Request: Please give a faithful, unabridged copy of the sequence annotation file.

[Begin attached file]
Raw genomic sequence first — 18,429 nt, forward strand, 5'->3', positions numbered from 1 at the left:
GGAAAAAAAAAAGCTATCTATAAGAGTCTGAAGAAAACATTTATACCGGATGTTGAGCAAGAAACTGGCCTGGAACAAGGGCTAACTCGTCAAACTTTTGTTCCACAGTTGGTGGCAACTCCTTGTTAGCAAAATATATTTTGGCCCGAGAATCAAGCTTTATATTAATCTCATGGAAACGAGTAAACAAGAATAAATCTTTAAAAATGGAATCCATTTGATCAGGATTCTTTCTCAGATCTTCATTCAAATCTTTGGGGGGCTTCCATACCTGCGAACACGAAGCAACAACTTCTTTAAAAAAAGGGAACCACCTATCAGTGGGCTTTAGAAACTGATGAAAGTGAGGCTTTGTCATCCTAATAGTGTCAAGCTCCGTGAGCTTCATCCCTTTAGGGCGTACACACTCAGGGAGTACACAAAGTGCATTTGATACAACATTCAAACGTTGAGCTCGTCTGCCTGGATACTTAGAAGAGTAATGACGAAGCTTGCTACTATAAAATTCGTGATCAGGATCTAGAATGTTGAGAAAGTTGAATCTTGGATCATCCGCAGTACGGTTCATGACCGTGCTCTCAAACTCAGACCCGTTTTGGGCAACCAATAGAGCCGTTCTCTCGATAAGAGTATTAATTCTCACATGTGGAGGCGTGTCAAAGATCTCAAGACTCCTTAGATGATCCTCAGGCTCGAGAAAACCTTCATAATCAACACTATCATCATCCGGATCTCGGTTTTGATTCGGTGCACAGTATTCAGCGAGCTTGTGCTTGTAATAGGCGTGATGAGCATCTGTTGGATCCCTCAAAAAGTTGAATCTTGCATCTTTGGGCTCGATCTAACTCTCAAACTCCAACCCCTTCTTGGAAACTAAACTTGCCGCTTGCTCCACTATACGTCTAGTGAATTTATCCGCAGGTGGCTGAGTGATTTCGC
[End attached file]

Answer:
Raw genomic sequence first — 18,429 nt, forward strand, 5'->3', positions numbered from 1 at the left:
GGAAAAAAAAAAGCTATCTATAAGAGTCTGAAGAAAACATTTATACCGGATGTTGAGCAAGAAACTGGCCTGGAACAAGGGCTAACTCGTCAAACTTTTGTTCCACAGTTGGTGGCAACTCCTTGTTAGCAAAATATATTTTGGCCCGAGAATCAAGCTTTATATTAATCTCATGGAAACGAGTAAACAAGAATAAATCTTTAAAAATGGAATCCATTTGATCAGGATTCTTTCTCAGATCTTCATTCAAATCTTTGGGGGGCTTCCATACCTGCGAACACGAAGCAACAACTTCTTTAAAAAAAGGGAACCACCTATCAGTGGGCTTTAGAAACTGATGAAAGTGAGGCTTTGTCATCCTAATAGTGTCAAGCTCCGTGAGCTTCATCCCTTTAGGGCGTACACACTCAGGGAGTACACAAAGTGCATTTGATACAACATTCAAACGTTGAGCTCGTCTGCCTGGATACTTAGAAGAGTAATGACGAAGCTTGCTACTATAAAATTCGTGATCAGGATCTAGAATGTTGAGAAAGTTGAATCTTGGATCATCCGCAGTACGGTTCATGACCGTGCTCTCAAACTCAGACCCGTTTTGGGCAACCAATAGAGCCGTTCTCTCGATAAGAGTATTAATTCTCACATGTGGAGGCGTGTCAAAGATCTCAAGACTCCTTAGATGATCCTCAGGCTCGAGAAAACCTTCATAATCAACACTATCATCATCCGGATCTCGGTTTTGATTCGGTGCACAGTATTCAGCGAGCTTGTGCTTGTAATAGGCGTGATGAGCATCTGTTGGATCCCTCAAAAAGTTGAATCTTGCATCTTTGGGCTCGATCTAACTCTCAAACTCCAACCCCTTCTTGGAAACTAAACTTGCCGCTTGCTCCACTATACGTCTAGTGAATTTATCCGCAGGTGGCTGAGTGATTTCGC